A day after a Supreme Court bench headed by Chief Justice of India T S Thakur came down heavily on the government for trying to bring “this institution (higher judiciary) to a grinding halt” and threatened to “interfere judicially” in case the logjam over appointments to various high courts persisted, Union Law Minister Ravi Shankar Prasad extended an olive branch, saying all 250 pending cases will be “cleared at the earliest”.
“While I do not want to make a comment on what was said in court yesterday, I need to let this country to know that this government has very high respect for the judiciary. The 250 appointment cases which the bench referred to yesterday are being dealt with on priority and will be cleared at the earliest,” Prasad told The Sunday Express.
Asked if there was a tussle between the judiciary and the government on various issues, including clauses of the draft Memorandum of Procedure (MoP), Prasad replied in the negative. “What tussle? We are not in an adversarial relationship with the judiciary. We have too much respect for our judiciary and its independence is an article of faith for the government of Narendra Modi.”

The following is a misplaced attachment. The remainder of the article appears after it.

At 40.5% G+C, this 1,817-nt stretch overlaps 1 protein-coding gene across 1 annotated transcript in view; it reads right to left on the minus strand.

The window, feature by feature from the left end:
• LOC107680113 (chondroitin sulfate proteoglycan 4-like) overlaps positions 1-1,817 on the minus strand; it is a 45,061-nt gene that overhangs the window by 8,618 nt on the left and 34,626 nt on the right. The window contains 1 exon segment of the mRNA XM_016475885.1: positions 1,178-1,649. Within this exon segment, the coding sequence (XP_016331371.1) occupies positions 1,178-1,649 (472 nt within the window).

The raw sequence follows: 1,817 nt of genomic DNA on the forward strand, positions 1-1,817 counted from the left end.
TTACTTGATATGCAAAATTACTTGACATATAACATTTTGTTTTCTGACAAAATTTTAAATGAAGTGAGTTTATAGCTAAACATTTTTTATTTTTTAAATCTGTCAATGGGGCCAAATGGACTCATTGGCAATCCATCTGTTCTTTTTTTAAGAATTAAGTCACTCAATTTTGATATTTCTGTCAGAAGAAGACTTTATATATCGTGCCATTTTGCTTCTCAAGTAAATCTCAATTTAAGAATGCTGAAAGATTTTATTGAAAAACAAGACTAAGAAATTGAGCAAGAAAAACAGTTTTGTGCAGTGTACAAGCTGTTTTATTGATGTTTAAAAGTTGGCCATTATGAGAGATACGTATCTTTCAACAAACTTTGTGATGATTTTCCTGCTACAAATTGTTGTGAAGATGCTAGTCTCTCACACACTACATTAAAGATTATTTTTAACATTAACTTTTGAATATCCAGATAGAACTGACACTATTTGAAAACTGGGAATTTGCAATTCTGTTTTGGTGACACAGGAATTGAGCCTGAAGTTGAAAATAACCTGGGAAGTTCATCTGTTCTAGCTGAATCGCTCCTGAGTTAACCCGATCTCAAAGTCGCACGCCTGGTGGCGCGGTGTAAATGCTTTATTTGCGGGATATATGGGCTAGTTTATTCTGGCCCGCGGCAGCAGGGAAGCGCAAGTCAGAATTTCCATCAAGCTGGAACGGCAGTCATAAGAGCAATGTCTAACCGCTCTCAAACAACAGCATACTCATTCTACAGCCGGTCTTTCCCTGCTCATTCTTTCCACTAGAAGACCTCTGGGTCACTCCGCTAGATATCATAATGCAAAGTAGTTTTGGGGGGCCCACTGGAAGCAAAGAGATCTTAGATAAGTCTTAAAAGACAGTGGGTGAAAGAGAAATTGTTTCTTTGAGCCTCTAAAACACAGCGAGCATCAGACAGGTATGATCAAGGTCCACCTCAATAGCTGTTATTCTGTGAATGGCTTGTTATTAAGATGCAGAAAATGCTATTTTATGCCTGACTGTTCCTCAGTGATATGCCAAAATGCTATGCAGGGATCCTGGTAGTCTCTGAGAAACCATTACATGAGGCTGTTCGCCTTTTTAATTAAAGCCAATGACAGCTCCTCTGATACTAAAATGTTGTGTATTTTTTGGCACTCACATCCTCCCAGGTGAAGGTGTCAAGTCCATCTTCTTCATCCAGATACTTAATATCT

“On the MoP, let me tell you that it is still a work in progress. It was a Constitution Bench of the Supreme Court which, in the NJAC case, ordered the government to draft a new MoP in consultation with the SC collegium. We are doing that. Every issue is being discussed with the judiciary… a common meeting ground will be found and we will have a new MoP,” he said.
Asked to comment on appointments to high courts pending with the government despite having been cleared by the collegium months ago, Prasad said, “There is a process and we are following it. If you recall, after the NJAC judgment, it was this government that requested the CJI to continue with the appointment process without waiting for a new MoP. We have already appointed four Supreme Court and 52 new high court judges, appointed chief justices of nine high courts and transferred four HC judges as recommended by the collegium. The rest are in the pipeline.”
As first reported by The Indian Express Friday, the Centre’s latest communication to the Supreme Court on the MoP reiterates its earlier stand on a majority of contentious clauses, including seeking the power to reject any name recommended by the collegium for elevation to the bench on grounds of national security.